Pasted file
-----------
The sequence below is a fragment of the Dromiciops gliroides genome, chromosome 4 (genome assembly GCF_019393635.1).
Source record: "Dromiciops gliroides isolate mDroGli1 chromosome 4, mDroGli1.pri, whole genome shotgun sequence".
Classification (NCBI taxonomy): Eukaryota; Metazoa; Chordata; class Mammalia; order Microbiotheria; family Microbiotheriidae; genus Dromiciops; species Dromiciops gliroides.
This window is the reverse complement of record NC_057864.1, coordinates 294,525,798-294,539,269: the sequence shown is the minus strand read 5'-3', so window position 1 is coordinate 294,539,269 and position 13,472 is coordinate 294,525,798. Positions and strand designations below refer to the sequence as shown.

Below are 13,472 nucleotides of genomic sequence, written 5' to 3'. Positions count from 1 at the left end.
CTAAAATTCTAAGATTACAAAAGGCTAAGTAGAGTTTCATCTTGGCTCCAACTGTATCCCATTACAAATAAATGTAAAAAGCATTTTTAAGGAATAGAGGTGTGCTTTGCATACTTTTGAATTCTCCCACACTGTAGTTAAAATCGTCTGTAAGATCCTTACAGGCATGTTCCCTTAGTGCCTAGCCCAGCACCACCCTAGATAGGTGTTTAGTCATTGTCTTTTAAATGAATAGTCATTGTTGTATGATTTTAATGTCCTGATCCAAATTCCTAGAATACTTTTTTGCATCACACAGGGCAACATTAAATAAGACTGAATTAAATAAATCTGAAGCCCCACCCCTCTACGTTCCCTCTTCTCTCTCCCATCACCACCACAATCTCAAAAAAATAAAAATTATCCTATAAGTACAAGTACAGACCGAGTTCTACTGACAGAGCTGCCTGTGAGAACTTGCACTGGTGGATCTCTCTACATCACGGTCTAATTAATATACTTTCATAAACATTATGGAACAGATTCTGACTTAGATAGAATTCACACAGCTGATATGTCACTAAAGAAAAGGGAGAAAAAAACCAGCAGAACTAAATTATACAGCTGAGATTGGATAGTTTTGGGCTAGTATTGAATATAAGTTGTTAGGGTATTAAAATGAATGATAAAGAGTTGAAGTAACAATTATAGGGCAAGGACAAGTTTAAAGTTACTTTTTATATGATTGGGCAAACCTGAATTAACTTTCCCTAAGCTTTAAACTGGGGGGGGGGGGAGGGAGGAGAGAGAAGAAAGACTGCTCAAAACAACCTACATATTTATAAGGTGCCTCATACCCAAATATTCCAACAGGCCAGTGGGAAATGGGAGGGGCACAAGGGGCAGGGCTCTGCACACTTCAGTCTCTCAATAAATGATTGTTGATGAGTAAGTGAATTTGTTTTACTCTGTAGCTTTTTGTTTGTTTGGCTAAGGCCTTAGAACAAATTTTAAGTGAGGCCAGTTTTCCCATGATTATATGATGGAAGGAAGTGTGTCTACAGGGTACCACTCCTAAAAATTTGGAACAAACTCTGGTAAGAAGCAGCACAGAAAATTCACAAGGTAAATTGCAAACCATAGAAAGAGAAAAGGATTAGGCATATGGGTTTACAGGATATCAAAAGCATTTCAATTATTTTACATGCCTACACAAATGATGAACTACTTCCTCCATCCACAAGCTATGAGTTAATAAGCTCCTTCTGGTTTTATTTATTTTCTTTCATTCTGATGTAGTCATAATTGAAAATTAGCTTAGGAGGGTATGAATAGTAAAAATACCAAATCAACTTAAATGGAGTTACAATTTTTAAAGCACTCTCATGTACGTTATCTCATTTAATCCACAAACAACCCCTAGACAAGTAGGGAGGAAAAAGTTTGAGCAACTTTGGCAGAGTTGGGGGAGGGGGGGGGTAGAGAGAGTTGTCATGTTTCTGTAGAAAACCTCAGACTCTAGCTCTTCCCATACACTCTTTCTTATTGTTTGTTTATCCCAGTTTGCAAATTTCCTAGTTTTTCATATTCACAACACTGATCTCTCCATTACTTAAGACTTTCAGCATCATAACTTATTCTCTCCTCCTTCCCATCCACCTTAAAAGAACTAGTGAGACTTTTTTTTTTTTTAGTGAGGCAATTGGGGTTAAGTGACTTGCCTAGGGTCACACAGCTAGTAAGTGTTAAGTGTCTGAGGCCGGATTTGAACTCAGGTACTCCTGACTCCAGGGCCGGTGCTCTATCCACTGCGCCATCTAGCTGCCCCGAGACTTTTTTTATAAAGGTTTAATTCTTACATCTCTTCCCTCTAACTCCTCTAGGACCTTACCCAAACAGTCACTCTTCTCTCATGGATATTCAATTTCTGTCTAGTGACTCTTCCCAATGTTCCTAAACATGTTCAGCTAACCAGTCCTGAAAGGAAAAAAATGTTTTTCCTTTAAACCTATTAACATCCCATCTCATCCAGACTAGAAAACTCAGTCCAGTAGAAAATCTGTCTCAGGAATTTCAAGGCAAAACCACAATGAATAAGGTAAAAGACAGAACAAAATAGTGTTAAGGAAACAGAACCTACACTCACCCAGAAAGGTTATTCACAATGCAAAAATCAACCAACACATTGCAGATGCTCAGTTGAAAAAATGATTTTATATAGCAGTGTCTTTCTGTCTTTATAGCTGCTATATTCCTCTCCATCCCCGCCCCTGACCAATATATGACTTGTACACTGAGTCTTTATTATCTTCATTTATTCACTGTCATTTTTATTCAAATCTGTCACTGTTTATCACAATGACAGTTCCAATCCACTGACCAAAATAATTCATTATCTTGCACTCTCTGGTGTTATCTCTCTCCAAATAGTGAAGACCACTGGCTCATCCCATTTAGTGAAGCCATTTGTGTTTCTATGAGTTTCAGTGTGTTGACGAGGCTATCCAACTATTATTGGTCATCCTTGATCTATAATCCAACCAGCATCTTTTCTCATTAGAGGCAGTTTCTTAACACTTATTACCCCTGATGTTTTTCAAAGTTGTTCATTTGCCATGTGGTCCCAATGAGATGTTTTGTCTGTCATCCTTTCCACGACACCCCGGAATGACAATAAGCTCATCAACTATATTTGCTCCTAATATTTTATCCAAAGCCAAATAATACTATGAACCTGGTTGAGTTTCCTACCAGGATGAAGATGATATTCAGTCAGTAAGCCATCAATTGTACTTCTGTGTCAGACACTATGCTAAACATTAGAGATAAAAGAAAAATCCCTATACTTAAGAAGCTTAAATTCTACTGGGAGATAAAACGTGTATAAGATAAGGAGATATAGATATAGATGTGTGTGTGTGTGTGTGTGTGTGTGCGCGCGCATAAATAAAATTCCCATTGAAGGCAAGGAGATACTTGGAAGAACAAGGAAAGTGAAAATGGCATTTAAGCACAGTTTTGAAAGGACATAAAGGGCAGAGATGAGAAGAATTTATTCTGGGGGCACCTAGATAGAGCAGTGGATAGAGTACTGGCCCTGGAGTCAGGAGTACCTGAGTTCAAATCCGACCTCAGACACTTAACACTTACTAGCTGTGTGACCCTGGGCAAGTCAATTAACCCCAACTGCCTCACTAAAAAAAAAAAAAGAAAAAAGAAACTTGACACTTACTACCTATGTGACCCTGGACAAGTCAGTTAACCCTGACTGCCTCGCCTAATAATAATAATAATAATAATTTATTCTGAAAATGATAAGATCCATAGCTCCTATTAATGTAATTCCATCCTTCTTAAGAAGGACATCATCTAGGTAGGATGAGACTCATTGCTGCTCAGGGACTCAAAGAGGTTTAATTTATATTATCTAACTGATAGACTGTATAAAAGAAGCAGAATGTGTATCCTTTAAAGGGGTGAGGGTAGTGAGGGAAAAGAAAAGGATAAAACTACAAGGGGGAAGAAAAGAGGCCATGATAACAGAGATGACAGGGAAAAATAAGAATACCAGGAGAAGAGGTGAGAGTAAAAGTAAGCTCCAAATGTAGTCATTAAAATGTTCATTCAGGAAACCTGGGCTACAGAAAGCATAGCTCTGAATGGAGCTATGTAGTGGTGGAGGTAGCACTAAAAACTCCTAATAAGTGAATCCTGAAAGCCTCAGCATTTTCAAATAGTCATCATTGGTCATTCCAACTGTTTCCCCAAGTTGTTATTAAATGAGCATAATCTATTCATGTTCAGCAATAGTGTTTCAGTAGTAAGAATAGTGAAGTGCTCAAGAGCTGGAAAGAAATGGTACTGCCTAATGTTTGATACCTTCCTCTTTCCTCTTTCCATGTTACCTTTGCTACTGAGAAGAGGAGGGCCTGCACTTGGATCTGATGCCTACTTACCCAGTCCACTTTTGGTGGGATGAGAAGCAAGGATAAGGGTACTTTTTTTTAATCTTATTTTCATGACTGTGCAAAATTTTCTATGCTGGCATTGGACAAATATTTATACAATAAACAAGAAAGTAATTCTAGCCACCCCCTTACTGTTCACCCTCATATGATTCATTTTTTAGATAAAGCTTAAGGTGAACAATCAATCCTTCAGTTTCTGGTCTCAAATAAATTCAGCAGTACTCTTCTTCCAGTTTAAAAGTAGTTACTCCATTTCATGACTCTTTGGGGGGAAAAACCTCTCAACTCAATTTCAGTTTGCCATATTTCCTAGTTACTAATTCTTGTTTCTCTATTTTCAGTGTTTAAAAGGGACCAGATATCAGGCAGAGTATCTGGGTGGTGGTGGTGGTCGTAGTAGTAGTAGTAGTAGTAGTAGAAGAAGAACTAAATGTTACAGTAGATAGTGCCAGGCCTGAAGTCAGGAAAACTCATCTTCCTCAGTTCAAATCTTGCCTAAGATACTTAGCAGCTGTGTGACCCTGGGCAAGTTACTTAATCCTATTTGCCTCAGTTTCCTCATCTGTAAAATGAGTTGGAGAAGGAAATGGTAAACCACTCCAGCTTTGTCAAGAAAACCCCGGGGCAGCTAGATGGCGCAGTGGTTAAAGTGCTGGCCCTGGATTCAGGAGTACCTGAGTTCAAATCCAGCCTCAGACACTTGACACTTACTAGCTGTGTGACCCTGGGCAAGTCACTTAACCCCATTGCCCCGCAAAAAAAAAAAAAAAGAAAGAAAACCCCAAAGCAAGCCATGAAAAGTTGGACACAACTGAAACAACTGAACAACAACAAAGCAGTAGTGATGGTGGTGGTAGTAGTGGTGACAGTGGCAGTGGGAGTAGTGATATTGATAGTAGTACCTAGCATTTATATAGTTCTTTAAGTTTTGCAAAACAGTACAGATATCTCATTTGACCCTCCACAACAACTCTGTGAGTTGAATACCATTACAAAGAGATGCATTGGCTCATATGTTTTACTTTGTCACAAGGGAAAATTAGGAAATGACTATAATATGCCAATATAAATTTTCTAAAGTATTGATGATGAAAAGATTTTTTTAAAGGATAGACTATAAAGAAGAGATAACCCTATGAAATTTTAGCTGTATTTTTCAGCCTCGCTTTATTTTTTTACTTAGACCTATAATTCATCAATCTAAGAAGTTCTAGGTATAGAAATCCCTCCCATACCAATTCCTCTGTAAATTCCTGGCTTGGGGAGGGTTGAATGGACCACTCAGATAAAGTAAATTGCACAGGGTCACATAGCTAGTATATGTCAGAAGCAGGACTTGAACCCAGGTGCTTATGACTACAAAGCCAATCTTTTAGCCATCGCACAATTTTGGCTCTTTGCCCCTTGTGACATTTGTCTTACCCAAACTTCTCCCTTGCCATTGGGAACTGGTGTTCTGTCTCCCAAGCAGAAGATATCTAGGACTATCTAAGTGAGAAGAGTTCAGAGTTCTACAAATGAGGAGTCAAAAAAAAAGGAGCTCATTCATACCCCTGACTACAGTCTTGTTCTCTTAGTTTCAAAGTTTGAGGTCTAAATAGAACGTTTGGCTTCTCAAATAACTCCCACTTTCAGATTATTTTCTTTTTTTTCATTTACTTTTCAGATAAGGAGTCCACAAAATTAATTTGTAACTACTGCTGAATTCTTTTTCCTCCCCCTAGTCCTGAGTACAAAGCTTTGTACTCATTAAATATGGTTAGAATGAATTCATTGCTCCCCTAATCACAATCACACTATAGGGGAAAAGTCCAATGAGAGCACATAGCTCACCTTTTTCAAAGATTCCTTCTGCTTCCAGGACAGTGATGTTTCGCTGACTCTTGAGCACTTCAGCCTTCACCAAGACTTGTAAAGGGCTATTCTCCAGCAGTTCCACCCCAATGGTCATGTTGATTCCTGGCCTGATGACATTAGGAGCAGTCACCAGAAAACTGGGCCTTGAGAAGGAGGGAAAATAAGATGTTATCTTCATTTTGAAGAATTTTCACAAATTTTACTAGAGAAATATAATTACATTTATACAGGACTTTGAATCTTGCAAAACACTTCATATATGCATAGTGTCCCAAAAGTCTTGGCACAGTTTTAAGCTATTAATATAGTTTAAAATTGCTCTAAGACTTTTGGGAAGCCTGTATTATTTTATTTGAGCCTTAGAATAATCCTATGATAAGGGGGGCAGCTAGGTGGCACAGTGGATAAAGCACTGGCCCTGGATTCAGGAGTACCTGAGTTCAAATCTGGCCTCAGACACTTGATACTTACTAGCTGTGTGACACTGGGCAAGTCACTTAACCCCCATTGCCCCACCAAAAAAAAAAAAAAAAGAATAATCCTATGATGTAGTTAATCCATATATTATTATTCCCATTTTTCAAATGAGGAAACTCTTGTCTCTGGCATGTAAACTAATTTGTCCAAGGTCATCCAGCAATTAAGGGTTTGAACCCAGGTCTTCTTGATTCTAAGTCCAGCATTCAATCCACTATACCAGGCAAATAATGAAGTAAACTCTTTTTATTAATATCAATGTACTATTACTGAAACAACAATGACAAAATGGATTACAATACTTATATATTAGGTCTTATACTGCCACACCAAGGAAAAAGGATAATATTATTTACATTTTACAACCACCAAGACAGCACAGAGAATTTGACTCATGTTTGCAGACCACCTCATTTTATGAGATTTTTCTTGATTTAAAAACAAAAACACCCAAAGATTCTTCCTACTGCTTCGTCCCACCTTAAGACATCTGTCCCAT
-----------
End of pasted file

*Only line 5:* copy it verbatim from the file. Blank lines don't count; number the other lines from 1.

Below are 13,472 nucleotides of genomic sequence, written 5' to 3'. Positions count from 1 at the left end.